There is a good chance that at some point in your student’s college career he will have the opportunity to take an online class.  The question is, should he?

There are many appeals to online classes – especially convenience.  Students can complete their entire class without having to go to a classroom or sit through a lecture, and very often, students can complete the work at their own pace and at whatever time of the day or night is convenient.

However, online classes may not be for everyone.  If your student has the option of taking an online class, here are a few questions he should consider before he makes his decision.

  • Are you very good at time management?  The flexibility that is built into many online classes also means that you need to discipline yourself to do the work and to stay on top of deadlines.  It is easy to “forget to go to class” when class simply means spending some time working at the computer.
  • Are you computer literate with a reliable computer and a good internet connection?  In addition to having to master the subject matter, you do not want to spend the majority of your time struggling with technical issues.
  • Are you prepared to spend more time than you might for a traditional class?  In a traditional class, you might sit in class and allow others to participate in the discussion but not contribute if you haven’t read the material.  In an online class, each student is expected to write about each assignment, and then to comment on others’ comments.  You will need to do all of the reading, post comments, and check frequently and comment on other students’ posts.  The amount of time that this takes may be significant.
  • Are you self-motivated and a self-learner?  It is very likely that no one will be reminding you of assignments.  You must be able to read the material or listen to online lectures and reach out to the professor or other students if you need help understanding the material.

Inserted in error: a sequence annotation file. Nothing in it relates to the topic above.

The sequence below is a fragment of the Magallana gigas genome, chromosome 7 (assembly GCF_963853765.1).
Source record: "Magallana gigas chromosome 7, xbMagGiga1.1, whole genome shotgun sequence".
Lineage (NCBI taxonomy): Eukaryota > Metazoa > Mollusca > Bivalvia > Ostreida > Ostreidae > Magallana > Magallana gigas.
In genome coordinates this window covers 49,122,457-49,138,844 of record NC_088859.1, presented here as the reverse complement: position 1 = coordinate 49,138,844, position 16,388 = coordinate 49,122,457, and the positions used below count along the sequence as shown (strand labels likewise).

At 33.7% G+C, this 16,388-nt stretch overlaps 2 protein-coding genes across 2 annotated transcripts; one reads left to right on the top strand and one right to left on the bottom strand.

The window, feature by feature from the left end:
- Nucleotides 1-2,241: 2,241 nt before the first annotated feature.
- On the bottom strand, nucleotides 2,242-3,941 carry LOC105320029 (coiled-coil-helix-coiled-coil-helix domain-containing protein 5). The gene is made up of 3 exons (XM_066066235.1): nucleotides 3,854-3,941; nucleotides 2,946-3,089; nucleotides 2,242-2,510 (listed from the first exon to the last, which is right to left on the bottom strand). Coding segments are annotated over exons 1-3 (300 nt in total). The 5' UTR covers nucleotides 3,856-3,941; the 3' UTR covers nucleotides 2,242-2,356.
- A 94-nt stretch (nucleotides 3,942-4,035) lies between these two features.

• Are you organized?  You will need to keep track of deadlines, discussion boards, assignments and assessments.
  • Do you have strong reading and writing skills?  Most of the content for an online course may come from reading – a textbook, articles, journals.  And all of your interaction will be through writing.  If you are not comfortable learning through reading and you are not comfortable with careful writing, online may not be for you.
  • Are you good at following written schedules and instructions?  You will not have a professor in front of you in class explaining what to do, you will be expected to read and follow directions.
  • Are you comfortable communicating with your instructors and letting them know what you need?  Your primary way of connecting with your professor will probably be e-mail (although sometimes phone appointments are available).  You will need to write to the professor if you have a problem, a question, or you need help.

Online courses may take varying forms, but the above questions will help your student think carefully about whether or not this format is right for him.